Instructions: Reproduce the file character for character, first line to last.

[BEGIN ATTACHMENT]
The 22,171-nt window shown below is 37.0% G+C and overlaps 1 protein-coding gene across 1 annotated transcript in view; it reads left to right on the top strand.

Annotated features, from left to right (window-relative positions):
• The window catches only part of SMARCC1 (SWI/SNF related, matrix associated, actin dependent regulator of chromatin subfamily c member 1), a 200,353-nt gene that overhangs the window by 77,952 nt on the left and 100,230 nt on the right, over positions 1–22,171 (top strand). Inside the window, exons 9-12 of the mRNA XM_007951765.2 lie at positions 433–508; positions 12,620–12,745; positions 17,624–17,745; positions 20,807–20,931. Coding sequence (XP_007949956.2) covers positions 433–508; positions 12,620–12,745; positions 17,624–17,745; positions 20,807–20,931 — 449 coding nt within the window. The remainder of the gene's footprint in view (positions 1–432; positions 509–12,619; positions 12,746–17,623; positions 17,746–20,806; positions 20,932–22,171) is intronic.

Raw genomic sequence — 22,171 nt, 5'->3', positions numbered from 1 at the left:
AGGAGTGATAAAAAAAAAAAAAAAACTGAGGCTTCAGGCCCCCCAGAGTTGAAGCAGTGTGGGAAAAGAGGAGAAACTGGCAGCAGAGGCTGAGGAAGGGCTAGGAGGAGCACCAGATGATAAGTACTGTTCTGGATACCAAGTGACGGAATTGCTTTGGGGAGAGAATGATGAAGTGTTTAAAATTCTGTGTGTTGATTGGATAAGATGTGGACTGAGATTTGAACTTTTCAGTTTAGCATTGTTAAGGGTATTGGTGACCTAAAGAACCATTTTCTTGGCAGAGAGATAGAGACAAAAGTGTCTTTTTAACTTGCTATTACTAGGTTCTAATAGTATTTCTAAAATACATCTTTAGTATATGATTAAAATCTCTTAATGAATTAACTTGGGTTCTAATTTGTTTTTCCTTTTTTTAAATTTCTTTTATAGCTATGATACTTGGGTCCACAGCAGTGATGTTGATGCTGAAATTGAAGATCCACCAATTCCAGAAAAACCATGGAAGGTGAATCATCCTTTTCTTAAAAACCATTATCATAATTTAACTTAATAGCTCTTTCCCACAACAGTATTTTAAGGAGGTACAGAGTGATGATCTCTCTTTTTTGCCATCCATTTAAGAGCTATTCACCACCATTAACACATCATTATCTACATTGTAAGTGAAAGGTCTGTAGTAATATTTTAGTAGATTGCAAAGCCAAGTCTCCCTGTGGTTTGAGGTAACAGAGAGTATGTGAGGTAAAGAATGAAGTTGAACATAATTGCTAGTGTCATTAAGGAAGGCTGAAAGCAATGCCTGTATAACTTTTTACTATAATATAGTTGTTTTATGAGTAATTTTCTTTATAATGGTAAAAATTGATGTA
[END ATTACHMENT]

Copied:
The 22,171-nt window shown below is 37.0% G+C and overlaps 1 protein-coding gene across 1 annotated transcript in view; it reads left to right on the top strand.

Annotated features, from left to right (window-relative positions):
• The window catches only part of SMARCC1 (SWI/SNF related, matrix associated, actin dependent regulator of chromatin subfamily c member 1), a 200,353-nt gene that overhangs the window by 77,952 nt on the left and 100,230 nt on the right, over positions 1–22,171 (top strand). Inside the window, exons 9-12 of the mRNA XM_007951765.2 lie at positions 433–508; positions 12,620–12,745; positions 17,624–17,745; positions 20,807–20,931. Coding sequence (XP_007949956.2) covers positions 433–508; positions 12,620–12,745; positions 17,624–17,745; positions 20,807–20,931 — 449 coding nt within the window. The remainder of the gene's footprint in view (positions 1–432; positions 509–12,619; positions 12,746–17,623; positions 17,746–20,806; positions 20,932–22,171) is intronic.

Raw genomic sequence — 22,171 nt, 5'->3', positions numbered from 1 at the left:
AGGAGTGATAAAAAAAAAAAAAAAACTGAGGCTTCAGGCCCCCCAGAGTTGAAGCAGTGTGGGAAAAGAGGAGAAACTGGCAGCAGAGGCTGAGGAAGGGCTAGGAGGAGCACCAGATGATAAGTACTGTTCTGGATACCAAGTGACGGAATTGCTTTGGGGAGAGAATGATGAAGTGTTTAAAATTCTGTGTGTTGATTGGATAAGATGTGGACTGAGATTTGAACTTTTCAGTTTAGCATTGTTAAGGGTATTGGTGACCTAAAGAACCATTTTCTTGGCAGAGAGATAGAGACAAAAGTGTCTTTTTAACTTGCTATTACTAGGTTCTAATAGTATTTCTAAAATACATCTTTAGTATATGATTAAAATCTCTTAATGAATTAACTTGGGTTCTAATTTGTTTTTCCTTTTTTTAAATTTCTTTTATAGCTATGATACTTGGGTCCACAGCAGTGATGTTGATGCTGAAATTGAAGATCCACCAATTCCAGAAAAACCATGGAAGGTGAATCATCCTTTTCTTAAAAACCATTATCATAATTTAACTTAATAGCTCTTTCCCACAACAGTATTTTAAGGAGGTACAGAGTGATGATCTCTCTTTTTTGCCATCCATTTAAGAGCTATTCACCACCATTAACACATCATTATCTACATTGTAAGTGAAAGGTCTGTAGTAATATTTTAGTAGATTGCAAAGCCAAGTCTCCCTGTGGTTTGAGGTAACAGAGAGTATGTGAGGTAAAGAATGAAGTTGAACATAATTGCTAGTGTCATTAAGGAAGGCTGAAAGCAATGCCTGTATAACTTTTTACTATAATATAGTTGTTTTATGAGTAATTTTCTTTATAATGGTAAAAATTGATGTA